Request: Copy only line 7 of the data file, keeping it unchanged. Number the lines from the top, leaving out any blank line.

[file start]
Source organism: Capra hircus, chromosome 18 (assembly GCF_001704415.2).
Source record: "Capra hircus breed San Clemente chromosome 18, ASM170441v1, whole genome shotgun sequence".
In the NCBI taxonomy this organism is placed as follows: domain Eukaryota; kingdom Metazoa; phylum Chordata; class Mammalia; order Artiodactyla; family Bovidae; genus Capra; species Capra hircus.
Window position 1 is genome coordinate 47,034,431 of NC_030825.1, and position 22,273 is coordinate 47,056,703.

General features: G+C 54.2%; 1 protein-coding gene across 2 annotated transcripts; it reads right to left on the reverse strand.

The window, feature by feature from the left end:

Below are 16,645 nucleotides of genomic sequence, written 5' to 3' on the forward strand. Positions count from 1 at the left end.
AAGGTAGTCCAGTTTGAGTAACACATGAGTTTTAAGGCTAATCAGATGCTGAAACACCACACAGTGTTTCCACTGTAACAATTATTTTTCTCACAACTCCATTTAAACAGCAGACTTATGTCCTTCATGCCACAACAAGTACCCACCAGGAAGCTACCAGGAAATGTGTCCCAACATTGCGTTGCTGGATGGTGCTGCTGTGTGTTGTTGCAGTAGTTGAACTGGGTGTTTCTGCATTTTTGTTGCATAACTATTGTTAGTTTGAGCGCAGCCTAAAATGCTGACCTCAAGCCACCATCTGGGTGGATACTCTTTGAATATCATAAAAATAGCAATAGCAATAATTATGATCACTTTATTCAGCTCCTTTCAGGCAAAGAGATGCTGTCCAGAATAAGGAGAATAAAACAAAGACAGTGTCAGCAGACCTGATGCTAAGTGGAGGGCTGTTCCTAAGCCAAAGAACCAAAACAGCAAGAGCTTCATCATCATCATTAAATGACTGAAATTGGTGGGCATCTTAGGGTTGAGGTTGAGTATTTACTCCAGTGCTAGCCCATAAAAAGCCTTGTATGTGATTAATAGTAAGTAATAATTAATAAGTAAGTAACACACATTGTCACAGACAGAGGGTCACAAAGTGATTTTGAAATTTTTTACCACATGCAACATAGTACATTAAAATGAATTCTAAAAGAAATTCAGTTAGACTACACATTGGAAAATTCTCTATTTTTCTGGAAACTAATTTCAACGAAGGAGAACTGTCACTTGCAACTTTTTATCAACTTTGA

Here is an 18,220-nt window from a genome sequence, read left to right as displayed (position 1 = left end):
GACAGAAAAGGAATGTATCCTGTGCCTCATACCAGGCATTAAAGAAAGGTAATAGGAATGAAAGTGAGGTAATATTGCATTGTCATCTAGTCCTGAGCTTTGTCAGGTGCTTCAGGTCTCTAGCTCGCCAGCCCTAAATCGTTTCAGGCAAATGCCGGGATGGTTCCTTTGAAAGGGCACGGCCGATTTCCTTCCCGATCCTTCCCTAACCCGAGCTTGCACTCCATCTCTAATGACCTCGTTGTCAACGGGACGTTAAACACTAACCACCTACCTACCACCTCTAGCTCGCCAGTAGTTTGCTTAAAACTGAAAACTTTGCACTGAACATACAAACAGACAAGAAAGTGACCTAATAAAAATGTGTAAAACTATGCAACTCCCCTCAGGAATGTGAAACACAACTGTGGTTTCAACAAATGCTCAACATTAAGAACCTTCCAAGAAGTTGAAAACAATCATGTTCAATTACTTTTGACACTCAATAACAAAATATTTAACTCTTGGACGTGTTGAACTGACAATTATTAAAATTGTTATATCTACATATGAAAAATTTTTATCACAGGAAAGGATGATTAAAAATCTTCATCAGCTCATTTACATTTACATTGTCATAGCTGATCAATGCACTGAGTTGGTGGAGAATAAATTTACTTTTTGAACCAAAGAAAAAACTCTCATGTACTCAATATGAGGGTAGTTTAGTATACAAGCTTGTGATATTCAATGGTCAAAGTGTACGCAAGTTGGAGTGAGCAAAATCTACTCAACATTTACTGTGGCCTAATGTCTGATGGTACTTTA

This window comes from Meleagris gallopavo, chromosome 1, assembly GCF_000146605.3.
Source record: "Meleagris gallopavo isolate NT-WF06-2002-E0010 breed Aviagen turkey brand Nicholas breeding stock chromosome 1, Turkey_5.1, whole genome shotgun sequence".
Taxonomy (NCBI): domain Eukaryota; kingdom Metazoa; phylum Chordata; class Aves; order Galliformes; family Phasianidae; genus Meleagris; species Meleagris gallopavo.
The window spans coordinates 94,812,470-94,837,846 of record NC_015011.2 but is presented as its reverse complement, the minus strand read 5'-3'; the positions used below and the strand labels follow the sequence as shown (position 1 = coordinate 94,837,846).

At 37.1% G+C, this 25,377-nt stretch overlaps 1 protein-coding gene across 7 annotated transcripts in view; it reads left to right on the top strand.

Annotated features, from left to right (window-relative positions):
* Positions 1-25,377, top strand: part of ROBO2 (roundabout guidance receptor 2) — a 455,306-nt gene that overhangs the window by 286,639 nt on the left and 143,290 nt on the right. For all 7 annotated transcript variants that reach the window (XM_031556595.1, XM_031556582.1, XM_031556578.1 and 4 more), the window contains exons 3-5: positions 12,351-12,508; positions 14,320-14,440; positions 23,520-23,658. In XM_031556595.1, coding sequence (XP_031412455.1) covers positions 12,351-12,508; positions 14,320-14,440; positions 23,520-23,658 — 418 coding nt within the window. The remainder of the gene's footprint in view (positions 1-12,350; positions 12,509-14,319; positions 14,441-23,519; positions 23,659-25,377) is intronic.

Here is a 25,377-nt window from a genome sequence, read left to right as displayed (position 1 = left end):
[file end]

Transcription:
Below are 16,645 nucleotides of genomic sequence, written 5' to 3' on the forward strand. Positions count from 1 at the left end.